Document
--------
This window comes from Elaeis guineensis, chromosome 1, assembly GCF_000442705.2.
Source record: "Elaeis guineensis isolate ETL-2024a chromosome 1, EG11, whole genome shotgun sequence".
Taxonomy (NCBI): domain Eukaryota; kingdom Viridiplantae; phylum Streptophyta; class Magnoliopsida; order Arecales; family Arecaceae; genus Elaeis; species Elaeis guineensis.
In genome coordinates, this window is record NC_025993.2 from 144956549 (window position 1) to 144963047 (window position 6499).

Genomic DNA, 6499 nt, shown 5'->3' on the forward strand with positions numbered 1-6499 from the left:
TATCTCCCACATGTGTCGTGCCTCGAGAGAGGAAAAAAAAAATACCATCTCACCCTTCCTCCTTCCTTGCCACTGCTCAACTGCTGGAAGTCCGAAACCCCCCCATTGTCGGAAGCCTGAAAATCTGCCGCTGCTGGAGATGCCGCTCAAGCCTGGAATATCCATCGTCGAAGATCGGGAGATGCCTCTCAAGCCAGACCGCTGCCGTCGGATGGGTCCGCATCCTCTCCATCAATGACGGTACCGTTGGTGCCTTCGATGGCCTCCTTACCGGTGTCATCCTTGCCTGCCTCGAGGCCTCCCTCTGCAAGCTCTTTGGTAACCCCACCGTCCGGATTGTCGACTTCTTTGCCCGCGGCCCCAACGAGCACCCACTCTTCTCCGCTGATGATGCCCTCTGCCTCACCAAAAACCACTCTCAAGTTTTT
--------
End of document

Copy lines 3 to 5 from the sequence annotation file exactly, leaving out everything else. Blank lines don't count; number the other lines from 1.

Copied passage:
Taxonomy (NCBI): domain Eukaryota; kingdom Viridiplantae; phylum Streptophyta; class Magnoliopsida; order Arecales; family Arecaceae; genus Elaeis; species Elaeis guineensis.
In genome coordinates, this window is record NC_025993.2 from 144956549 (window position 1) to 144963047 (window position 6499).

Genomic DNA, 6499 nt, shown 5'->3' on the forward strand with positions numbered 1-6499 from the left: